Arusha – The East African Community (EAC) Secretariat has threatened legal against Uganda litigant, city lawyer Male Mabirizi over misuse of their emblem.
In a statement issued Wednesday, September 16, EAC Secretary General Amb. Libérat Mfumukeko revealed that litigant Male Mabirizi was using EAC emblem and photos of judges in the East African Court of Justice (EACJ) to foster personal agenda.
“The EAC has learnt with dismay the misuse of its emblem by a one Mr. Male Mabirizi, a litigant in a matter before the East African Court of Justice (EACJ),” SG. Amb. Mfumukeko said in a statement.
Amb. Mfumukeko added: “Mr Male Mabirizi is illegally using the Community Emblem and photographs of the honourable judges of the EACJ, among others, to raise funds for personal purpose.”
Mabirizi petitioned EACJ to invalidate Constitutional Amendment Act 2018, which endorsed presidential age limit removal in the Constitution.
Mabirizi asserts that the entire tabling, debating, and passing of the bill, was procedurally defective. The contentious Article 102(b) prescribes on term limits.
The statement cautioned the public and revealed that Mabirizi’s use of the designate’ were felonies in violation of the law and stature of the East African Community (EAC) Secretariat.
“The Community wishes to inform the public that Section 7 and 8 of the Community Emblems Act, as amended, expressly prohibit the unauthorised use of the community emblem. Section 7(1), thereof provides that ‘no person shall, without the permission of the Council of Minister notified in the Gazette, use or display the community Emblem,” read the statement.
Amb. Mfumukeko revealed Mabirizi’s actions call for the evoking of section 8 of the gazette attracting a conviction by a fine not exceeding USD 3,000 or a term of imprisonment not exceeding three years or both.
The Secretariat sustained that while the Community set up the EACJ as a neutral arbiter for disputes between parties, it condemned the abuse of its emblem, misuse of the photographs of the Judges and the derogatory language that Mr. Male Mabirizi has used against a sitting Head of State.
Misuse of @EAC Emblem by a Litigant in a matter before the East African Court of Justice @EACJCourt. Sections 7 and 8 of the Community Emblems Act expressly prohibit the unauthorized use of the Community Emblem pic.twitter.com/NkhSPkL1OA
— East African Community (@jumuiya) September 18, 2020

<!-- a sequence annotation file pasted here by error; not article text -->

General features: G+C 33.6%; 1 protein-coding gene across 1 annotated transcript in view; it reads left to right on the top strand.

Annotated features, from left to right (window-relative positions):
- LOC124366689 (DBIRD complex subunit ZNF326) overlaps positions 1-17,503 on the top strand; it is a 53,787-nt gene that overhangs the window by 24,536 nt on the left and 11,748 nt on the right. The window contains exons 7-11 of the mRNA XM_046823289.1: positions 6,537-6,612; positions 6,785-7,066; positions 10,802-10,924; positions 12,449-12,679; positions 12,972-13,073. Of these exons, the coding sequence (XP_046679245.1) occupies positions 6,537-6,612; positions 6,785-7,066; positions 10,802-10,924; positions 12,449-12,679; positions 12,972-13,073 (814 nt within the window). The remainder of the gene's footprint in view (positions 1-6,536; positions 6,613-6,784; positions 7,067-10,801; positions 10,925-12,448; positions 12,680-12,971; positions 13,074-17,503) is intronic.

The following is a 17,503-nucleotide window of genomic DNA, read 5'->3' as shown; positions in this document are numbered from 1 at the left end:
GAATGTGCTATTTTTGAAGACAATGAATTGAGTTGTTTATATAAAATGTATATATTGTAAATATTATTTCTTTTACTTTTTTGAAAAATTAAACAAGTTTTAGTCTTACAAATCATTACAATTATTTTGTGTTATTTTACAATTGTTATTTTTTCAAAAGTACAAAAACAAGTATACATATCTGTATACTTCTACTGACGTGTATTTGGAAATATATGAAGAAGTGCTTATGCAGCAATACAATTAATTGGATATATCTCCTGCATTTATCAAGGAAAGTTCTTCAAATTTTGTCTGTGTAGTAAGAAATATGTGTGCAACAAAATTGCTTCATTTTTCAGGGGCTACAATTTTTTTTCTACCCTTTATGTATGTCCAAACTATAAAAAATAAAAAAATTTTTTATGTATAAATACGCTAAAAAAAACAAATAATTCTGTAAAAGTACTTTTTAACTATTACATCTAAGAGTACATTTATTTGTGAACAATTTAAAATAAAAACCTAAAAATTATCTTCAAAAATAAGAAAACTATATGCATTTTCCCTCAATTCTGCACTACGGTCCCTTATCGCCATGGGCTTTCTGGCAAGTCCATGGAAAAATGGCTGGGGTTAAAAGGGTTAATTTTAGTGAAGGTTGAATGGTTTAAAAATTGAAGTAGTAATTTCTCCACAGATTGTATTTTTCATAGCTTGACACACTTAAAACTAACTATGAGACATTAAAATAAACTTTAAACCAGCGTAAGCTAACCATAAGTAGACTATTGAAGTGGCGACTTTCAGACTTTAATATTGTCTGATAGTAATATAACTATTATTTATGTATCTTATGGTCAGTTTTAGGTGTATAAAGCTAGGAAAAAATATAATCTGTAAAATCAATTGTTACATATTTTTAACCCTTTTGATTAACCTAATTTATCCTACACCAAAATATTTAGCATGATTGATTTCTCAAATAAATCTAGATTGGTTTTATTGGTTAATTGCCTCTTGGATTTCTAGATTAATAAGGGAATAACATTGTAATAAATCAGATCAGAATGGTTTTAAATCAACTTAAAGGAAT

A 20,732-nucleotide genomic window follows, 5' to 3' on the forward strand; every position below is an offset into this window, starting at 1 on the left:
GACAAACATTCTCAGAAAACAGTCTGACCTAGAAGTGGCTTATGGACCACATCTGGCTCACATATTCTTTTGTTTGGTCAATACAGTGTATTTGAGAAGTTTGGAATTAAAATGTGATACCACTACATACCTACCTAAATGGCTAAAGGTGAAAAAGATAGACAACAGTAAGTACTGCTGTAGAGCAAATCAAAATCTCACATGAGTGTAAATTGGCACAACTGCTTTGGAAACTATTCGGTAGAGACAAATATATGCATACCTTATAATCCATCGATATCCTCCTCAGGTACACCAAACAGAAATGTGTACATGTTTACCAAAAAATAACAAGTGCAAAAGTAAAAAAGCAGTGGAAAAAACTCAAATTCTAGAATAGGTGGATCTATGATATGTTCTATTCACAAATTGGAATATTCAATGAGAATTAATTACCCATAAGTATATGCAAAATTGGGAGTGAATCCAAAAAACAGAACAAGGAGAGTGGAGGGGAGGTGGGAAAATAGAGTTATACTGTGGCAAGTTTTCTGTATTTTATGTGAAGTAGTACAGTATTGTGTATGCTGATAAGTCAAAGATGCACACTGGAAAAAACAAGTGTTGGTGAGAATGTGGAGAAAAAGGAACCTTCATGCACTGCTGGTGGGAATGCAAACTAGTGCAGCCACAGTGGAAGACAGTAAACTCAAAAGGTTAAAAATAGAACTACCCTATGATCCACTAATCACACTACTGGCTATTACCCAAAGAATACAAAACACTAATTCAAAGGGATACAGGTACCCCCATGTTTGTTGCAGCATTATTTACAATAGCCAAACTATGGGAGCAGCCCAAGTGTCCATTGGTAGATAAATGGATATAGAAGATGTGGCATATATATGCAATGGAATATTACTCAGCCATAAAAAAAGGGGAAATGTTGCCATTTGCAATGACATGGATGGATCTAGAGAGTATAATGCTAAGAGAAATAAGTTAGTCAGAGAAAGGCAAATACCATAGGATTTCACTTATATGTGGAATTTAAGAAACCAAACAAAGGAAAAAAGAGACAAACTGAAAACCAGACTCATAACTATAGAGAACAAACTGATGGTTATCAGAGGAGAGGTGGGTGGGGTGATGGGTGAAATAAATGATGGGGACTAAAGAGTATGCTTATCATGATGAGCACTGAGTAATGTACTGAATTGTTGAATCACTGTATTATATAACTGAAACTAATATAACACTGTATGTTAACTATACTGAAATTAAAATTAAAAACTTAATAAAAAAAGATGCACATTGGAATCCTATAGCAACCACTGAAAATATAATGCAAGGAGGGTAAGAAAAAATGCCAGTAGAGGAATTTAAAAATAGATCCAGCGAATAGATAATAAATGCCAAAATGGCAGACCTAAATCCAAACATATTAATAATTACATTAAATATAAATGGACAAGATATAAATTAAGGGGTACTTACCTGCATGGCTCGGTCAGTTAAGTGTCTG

The EAC Secretariat demands Ugandan Litigant Male Mabirizi writes an apology to the Community and withdraws the said advert immediately. .
On July 14, five judges at the Arusha-based court in Tanzania, through video-link, heard the final submissions from Mabirizi and Uganda Attorney General (AG) William Byaruhanga.
EACJ Principal Judge Monica Mugenyi explained that a decision time would be communicated after the Judges satisfactorily are ready.
“We will definitely look at every issue carefully and deliver our judgment on notice,” explained Mugenyi.
The East African Court of Justice (EACJ) set September 30 to deliver its verdict in the Age limit appeal lodged by city lawyer Hassan Male Mabirizi at the Arusha-Tanzania based court in May this year.
The judgment will be delivered via video conference as a precautionary measure against COVID-19 pandemic, according to the judgment notice issued by the court’s registrar Yufnalis Okubo dated August 5, 2020.
“Take notice that the above reference is fixed for the delivery of judgment via video conference on September 30 from 9:30 am. You are hereby required to appear in this court via video conference and abide by the guidelines for video conferencing proceedings,” the notice reads in part.
The judges include Ugandan judge Monica Mugenyi, a justice of the Court of Appeal. Mugenyi is the principal judge at the regional court first instance division. Others are Dr Charles Nyawello, Audance Ngiye, and Charles Nyachae.
Early September 2020, the City lawyer Male Mabirizi petitioned the high court, seeking to challenge President Yoweri Museveni’s directive on idle and disorderly.
President Museveni in a letter dated September 30, ordered for the immediate release of all people charged with being idle and disorderly across the country.
The letter was addressed to the Inspector General of Police, Martin Okoth Ochola and copied to the Vice-President, Prime Minister, NRM secretary general, minister of internal affairs and the Attorney General